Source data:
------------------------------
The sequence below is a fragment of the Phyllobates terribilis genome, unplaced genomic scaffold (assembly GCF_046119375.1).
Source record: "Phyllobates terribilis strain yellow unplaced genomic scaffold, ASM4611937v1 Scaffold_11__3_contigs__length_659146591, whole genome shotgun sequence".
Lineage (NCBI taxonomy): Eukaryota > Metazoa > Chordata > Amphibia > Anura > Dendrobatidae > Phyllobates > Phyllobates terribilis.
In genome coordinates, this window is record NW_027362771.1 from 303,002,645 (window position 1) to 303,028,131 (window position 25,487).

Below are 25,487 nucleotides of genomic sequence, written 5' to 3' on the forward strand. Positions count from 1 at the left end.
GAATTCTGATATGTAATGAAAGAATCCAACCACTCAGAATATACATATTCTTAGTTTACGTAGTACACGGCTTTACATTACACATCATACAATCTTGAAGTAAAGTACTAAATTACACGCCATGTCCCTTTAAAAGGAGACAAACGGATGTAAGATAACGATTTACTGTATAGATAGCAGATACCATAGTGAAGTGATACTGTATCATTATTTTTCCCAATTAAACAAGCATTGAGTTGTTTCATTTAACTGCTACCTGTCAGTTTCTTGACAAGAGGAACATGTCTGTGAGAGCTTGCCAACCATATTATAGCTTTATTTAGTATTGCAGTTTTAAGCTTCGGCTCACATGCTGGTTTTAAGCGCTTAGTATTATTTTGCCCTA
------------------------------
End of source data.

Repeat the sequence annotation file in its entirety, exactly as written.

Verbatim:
The sequence below is a fragment of the Phyllobates terribilis genome, unplaced genomic scaffold (assembly GCF_046119375.1).
Source record: "Phyllobates terribilis strain yellow unplaced genomic scaffold, ASM4611937v1 Scaffold_11__3_contigs__length_659146591, whole genome shotgun sequence".
Lineage (NCBI taxonomy): Eukaryota > Metazoa > Chordata > Amphibia > Anura > Dendrobatidae > Phyllobates > Phyllobates terribilis.
In genome coordinates, this window is record NW_027362771.1 from 303,002,645 (window position 1) to 303,028,131 (window position 25,487).

Below are 25,487 nucleotides of genomic sequence, written 5' to 3' on the forward strand. Positions count from 1 at the left end.
GAATTCTGATATGTAATGAAAGAATCCAACCACTCAGAATATACATATTCTTAGTTTACGTAGTACACGGCTTTACATTACACATCATACAATCTTGAAGTAAAGTACTAAATTACACGCCATGTCCCTTTAAAAGGAGACAAACGGATGTAAGATAACGATTTACTGTATAGATAGCAGATACCATAGTGAAGTGATACTGTATCATTATTTTTCCCAATTAAACAAGCATTGAGTTGTTTCATTTAACTGCTACCTGTCAGTTTCTTGACAAGAGGAACATGTCTGTGAGAGCTTGCCAACCATATTATAGCTTTATTTAGTATTGCAGTTTTAAGCTTCGGCTCACATGCTGGTTTTAAGCGCTTAGTATTATTTTGCCCTA